HUNTSVILLE, Weber County — A political jab in a Fourth of July parade is stirring up some controversy in Huntsville.
The entry was a limo with signs attached reading, "Huntsville welcomes the Obama farewell tour," and above the license plate reading "Obamanation" was a sign in large letters saying, "Ask about our assault gun plan" with "Call Eric Holder" in small print to the right.
The man behind the entry, Dave Clawson, is defending his entry, saying it was protected political speech and there shouldn't be anything controversial about it.
According to Clawson, the "assault gun plan" sign was referencing the "Fast and Furious" controversy involving U.S. Attorney General Eric Holder and Congress' investigation of a failed operation sending U.S. guns into Mexico.
What happened during the parade was taken out of context, Clawson said, insisting that the negativity surrounding the parade entry was an attempt to "demonize" free speech, when only two people complained to him personally.
"Half of my family voted for (Obama)," Clawson said Friday. "They were involved in putting this together. There was nothing offensive about it. How do I portray President Obama? … Is it OK to wear a President Bush mask, but I can't wear an Obama mask?"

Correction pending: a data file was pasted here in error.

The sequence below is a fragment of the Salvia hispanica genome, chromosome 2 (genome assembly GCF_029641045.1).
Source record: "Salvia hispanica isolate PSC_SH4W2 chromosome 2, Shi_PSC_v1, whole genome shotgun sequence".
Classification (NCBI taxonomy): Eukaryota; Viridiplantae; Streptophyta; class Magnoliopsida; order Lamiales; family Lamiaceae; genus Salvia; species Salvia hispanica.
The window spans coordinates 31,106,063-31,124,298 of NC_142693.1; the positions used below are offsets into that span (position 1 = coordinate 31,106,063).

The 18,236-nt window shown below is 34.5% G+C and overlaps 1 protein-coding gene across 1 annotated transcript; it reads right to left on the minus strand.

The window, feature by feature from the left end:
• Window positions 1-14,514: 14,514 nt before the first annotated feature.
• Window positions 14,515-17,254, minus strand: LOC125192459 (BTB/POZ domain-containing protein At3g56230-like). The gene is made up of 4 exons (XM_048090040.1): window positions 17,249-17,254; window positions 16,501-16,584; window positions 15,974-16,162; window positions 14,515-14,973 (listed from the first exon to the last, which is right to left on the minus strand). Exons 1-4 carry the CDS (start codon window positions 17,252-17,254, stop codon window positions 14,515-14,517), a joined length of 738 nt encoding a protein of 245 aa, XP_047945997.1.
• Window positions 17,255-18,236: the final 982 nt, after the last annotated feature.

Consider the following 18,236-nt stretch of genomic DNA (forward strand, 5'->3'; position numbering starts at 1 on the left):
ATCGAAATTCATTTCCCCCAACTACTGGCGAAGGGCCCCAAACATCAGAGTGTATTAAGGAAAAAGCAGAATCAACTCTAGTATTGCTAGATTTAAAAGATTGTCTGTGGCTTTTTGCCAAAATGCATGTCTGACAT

Clawson said his family has previously entered political floats into the parade and organizers knew them.
“Why is it so wrong to poke a little fun at President Obama?" Clawson asked.
Resident Barry Hales jokingly calls himself one of the town's three Democrats. He believes the parade was not the place for politics. "It's not a place for someone coming in and being negative," he said.
But the concerns from some who saw the float go beyond that.
Huntsville Mayor Jim Truett said he has received angry calls to his house. He wasn't even aware of the float until Friday morning. "I think that they were trying to be funny and it really backfired," he said.
Not everyone had a problem with it all. Some people laughed and cheered as the entry passed them.
Councilwoman Laurie Allen said the town does screen floats though an application process, but Clawson’s entry came the day of the parade. Allen said another member of the council asked a Weber County sheriff's deputy to look at it before it ran in the parade and he found nothing illegal about it, so it was allowed.
"There was no threat made to the president," Clawson said.
But some spectators who saw the float, including Allen, objected to the message and felt its tone was threatening.
"It's very unfortunate, and as a representative of the Huntsville town, I totally apologize," Allen said. "I'm embarrassed that it was there."
The mayor said the policy for floats is fairly open. Clawson wasn't required to register his entry before the parade, but Truett said those rules will likely change in the future.
"That viewpoint does not represent us at all," he said. "We are a very patriotic town, and we just absolutely love it here."
Clawson said he won't apologize for his entry. He believes people just need to relax.
"It seems like we've gotten to a point where we don't know how to take a joke," he said. "We can make fun of anyone and everyone but President Obama."
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